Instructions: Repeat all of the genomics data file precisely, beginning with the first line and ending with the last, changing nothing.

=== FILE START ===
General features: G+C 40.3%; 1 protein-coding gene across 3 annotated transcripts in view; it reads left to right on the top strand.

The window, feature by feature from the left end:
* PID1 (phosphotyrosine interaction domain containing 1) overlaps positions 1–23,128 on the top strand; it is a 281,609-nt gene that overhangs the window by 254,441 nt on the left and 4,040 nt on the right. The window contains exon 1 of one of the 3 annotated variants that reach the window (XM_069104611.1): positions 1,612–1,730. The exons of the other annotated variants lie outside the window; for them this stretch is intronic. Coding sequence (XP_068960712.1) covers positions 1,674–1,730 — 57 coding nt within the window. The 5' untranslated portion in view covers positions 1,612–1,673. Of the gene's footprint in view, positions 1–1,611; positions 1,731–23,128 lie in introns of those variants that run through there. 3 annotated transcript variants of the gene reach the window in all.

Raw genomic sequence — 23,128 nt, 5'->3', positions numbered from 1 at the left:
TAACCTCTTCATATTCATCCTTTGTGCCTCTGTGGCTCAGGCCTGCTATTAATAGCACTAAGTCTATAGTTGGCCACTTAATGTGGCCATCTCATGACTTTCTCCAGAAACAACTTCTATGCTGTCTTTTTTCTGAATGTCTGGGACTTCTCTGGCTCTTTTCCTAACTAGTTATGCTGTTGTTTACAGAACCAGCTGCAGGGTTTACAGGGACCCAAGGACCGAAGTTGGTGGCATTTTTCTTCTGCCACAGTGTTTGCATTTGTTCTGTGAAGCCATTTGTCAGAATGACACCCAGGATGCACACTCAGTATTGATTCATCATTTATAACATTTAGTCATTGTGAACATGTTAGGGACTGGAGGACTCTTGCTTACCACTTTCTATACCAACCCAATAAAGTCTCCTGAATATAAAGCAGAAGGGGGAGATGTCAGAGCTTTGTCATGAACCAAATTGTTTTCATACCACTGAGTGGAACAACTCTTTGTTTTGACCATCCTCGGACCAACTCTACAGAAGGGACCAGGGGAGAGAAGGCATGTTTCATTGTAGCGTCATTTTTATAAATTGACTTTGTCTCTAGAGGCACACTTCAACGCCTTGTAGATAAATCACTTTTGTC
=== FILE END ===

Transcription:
General features: G+C 40.3%; 1 protein-coding gene across 3 annotated transcripts in view; it reads left to right on the top strand.

The window, feature by feature from the left end:
* PID1 (phosphotyrosine interaction domain containing 1) overlaps positions 1–23,128 on the top strand; it is a 281,609-nt gene that overhangs the window by 254,441 nt on the left and 4,040 nt on the right. The window contains exon 1 of one of the 3 annotated variants that reach the window (XM_069104611.1): positions 1,612–1,730. The exons of the other annotated variants lie outside the window; for them this stretch is intronic. Coding sequence (XP_068960712.1) covers positions 1,674–1,730 — 57 coding nt within the window. The 5' untranslated portion in view covers positions 1,612–1,673. Of the gene's footprint in view, positions 1–1,611; positions 1,731–23,128 lie in introns of those variants that run through there. 3 annotated transcript variants of the gene reach the window in all.

Raw genomic sequence — 23,128 nt, 5'->3', positions numbered from 1 at the left:
TAACCTCTTCATATTCATCCTTTGTGCCTCTGTGGCTCAGGCCTGCTATTAATAGCACTAAGTCTATAGTTGGCCACTTAATGTGGCCATCTCATGACTTTCTCCAGAAACAACTTCTATGCTGTCTTTTTTCTGAATGTCTGGGACTTCTCTGGCTCTTTTCCTAACTAGTTATGCTGTTGTTTACAGAACCAGCTGCAGGGTTTACAGGGACCCAAGGACCGAAGTTGGTGGCATTTTTCTTCTGCCACAGTGTTTGCATTTGTTCTGTGAAGCCATTTGTCAGAATGACACCCAGGATGCACACTCAGTATTGATTCATCATTTATAACATTTAGTCATTGTGAACATGTTAGGGACTGGAGGACTCTTGCTTACCACTTTCTATACCAACCCAATAAAGTCTCCTGAATATAAAGCAGAAGGGGGAGATGTCAGAGCTTTGTCATGAACCAAATTGTTTTCATACCACTGAGTGGAACAACTCTTTGTTTTGACCATCCTCGGACCAACTCTACAGAAGGGACCAGGGGAGAGAAGGCATGTTTCATTGTAGCGTCATTTTTATAAATTGACTTTGTCTCTAGAGGCACACTTCAACGCCTTGTAGATAAATCACTTTTGTC